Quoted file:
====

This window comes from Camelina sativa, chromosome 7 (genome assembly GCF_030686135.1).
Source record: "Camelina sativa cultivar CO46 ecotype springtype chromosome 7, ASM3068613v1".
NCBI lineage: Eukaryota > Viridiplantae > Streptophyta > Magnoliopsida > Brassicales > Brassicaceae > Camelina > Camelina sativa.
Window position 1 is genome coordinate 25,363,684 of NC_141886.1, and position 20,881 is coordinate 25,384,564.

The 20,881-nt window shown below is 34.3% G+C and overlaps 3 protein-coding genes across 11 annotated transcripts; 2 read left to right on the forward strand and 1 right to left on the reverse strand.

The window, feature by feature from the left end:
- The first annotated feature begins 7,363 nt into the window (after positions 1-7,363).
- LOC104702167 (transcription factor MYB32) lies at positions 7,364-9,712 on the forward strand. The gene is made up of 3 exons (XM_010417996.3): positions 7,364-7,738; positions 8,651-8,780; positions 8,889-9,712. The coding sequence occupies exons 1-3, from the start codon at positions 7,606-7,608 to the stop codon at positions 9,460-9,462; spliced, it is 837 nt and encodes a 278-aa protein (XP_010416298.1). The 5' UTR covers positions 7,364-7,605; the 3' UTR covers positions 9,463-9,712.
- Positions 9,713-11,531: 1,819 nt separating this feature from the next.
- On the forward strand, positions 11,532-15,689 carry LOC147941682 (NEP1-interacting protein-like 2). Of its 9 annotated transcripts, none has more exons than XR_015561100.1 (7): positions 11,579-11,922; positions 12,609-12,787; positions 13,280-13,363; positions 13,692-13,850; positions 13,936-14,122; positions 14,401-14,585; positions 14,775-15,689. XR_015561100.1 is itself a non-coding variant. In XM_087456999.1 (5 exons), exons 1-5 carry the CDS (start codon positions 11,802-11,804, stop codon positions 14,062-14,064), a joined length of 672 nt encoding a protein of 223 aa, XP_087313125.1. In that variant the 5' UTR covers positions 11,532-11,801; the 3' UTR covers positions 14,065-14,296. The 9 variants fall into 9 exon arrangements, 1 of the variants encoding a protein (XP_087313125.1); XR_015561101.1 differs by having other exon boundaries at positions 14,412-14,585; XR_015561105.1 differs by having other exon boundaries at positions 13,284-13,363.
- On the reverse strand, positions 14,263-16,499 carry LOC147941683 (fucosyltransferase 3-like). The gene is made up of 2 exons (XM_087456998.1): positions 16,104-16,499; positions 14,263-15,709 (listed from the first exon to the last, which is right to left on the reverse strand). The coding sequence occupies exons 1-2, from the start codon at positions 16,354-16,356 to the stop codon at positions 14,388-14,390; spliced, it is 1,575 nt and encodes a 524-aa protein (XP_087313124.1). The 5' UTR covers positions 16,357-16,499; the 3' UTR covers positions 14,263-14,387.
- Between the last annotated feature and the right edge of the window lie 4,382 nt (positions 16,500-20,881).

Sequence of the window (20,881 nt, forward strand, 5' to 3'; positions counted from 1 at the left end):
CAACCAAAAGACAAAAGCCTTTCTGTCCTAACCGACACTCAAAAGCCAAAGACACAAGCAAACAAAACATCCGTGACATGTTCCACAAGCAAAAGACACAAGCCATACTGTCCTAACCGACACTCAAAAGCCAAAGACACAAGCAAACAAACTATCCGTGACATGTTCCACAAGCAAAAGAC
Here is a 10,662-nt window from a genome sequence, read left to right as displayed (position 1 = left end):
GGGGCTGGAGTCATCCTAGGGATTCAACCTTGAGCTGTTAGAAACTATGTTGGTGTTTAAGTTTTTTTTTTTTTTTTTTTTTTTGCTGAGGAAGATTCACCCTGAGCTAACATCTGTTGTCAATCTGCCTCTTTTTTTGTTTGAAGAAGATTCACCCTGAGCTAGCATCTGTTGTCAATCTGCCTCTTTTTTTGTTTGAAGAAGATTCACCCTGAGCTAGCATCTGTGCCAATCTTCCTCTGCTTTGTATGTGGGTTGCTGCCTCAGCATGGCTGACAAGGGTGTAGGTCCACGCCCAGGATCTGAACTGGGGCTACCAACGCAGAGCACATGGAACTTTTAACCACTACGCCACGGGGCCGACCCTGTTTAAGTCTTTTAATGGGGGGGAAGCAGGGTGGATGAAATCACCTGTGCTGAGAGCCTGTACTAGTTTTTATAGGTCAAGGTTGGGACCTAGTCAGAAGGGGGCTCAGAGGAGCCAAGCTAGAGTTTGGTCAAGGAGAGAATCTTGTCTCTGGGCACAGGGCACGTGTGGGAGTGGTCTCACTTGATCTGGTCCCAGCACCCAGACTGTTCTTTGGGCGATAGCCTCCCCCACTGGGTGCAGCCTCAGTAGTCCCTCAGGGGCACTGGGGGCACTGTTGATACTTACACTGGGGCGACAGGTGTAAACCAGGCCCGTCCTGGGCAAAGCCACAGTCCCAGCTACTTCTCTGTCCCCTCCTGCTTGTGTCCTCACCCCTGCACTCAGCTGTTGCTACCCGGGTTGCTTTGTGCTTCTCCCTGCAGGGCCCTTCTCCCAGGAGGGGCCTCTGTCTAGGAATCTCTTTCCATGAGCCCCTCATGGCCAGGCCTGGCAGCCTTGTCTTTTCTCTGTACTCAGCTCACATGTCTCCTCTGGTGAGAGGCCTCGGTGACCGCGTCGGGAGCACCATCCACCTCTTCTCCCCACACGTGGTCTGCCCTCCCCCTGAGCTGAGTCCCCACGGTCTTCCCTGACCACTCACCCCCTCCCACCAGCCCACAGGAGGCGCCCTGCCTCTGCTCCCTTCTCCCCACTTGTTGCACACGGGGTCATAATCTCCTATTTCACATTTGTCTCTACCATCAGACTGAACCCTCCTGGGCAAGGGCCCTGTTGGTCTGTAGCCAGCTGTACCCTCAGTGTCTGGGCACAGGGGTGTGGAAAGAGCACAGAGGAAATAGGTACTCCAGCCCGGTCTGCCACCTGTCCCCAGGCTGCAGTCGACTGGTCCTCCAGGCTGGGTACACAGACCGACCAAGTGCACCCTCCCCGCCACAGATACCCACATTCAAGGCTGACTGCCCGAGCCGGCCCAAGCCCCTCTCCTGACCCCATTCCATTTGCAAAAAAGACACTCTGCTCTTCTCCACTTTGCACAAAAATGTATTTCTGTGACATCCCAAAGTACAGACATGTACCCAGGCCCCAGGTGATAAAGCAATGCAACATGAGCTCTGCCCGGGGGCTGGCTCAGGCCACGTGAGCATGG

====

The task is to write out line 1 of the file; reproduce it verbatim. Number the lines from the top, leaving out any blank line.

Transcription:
This window comes from Camelina sativa, chromosome 7 (genome assembly GCF_030686135.1).